This week’s Duchess of Dirt column reveals how the poinsettia became accepted as the official Christmas flower. ADOBE STOCK IMAGE

This week’s Duchess of Dirt column reveals how the poinsettia became accepted as the official Christmas flower. ADOBE STOCK IMAGE

DUCHESS OF DIRT: Poinsettia – symbol of the holidays

Have you ever wondered how the poinsettia came to be known as one of the symbols of Christmas? (You know the Christmas tree is the other one, don’t you?)

Would you believe me if I said it all started with a marketing campaign?

To give you some background, the poinsettia, known botanically as Euphorbia pulcherrima, is native to Central America and Mexico. In the wild, this plant prefers mid-elevation slopes with exposure to the particular climate that comes off the Pacific Ocean. Given these conditions in their native countries, poinsettias can grow as high as 13 feet.

So how did this plant wind up in North America?

Introducing the first United States Minister to Mexico, Joel Poinsett, who served in this position in the early 1820s. Besides being a career politician, he was also an amateur botanist.

Poinsett was so smitten by this colourful plant when he saw it for the first time just outside of Mexico City, he had numerous cuttings sent to his plantation near Georgetown, South Carolina. There the cuttings were nurtured and more plants were propagated – enough to start sharing with numerous botanical gardens across the United States under the name of “Mexican fire plant.”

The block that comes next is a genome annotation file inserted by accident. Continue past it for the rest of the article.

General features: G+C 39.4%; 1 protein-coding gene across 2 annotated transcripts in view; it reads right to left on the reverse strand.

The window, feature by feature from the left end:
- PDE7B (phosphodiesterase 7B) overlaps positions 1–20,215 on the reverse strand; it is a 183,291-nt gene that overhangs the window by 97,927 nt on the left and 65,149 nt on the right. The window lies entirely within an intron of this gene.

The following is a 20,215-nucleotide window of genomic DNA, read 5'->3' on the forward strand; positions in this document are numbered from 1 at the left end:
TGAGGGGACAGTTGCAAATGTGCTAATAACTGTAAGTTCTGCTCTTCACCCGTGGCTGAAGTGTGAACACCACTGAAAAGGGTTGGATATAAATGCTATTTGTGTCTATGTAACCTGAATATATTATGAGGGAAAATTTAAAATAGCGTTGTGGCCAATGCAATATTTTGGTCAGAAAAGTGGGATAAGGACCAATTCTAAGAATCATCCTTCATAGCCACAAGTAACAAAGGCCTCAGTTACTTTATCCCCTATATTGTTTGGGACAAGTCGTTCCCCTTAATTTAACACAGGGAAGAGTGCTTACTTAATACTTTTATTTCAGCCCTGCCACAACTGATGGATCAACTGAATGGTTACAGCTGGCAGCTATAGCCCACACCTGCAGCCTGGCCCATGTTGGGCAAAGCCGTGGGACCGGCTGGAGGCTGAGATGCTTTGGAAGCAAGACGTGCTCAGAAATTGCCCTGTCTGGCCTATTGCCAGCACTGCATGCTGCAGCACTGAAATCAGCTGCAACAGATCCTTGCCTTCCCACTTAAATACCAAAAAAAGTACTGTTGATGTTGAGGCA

It did not take long for this new plant introduction to become popular and was subsequently renamed “poinsettia” in honour of Poinsett.

Enter Paul Ecke, a.k.a. “Mr. Poinsettia.” His father, Albert, was the first to explore the poinsettia’s commercial potential but it was not long before Paul envisioned a much more marketable plant if only the single-stemmed, tall plant could be brought down in size.

Through selective breeding and perhaps utilizing some tissue culture methods, Paul was able to produce the shorter, multi-branched, potted plant we know today. He then expanded his operations in order to grow literally tens of thousands of potted poinsettias for the Christmas season.

To promote his crimson-leaved plant, Paul sent thousands to TV studios across the United States where they appeared on such sets as Bob Hope’s holiday shows and “The Tonight Show.” With so few flower varieties in bloom that time of year, popularity and public demand soared. Nowadays, you will notice there is hardly a news studio that is not boasting at least a few pots of poinsettias prominently.

To commemorate Joel Poinsett’s role in bringing the poinsettia to the United States, the date of his death in 1851 on Dec. 12, was officially named National Poinsettia Day by an Act of Congress in 2002.

But I would be remiss if I did not also mention the not-so-good side of the poinsettia. Just as too many Christmas goodies can be bad for your health, poinsettias must be handled with care. The white sap contained in the stems can cause irritation and possibly blistering on some individuals with sensitive skin. You also do not want to get the sap anywhere near your eyes. (This is true of all plants in the spurge family, Euphobiaceae.)

Forewarned is forearmed. So please enjoy your potted poinsettia for the festive cheeriness it contributes to your indoor holiday decor. And Merry Christmas!

Leslie Cox co-owns Growing Concern Cottage Garden in Black Creek. Her website is at

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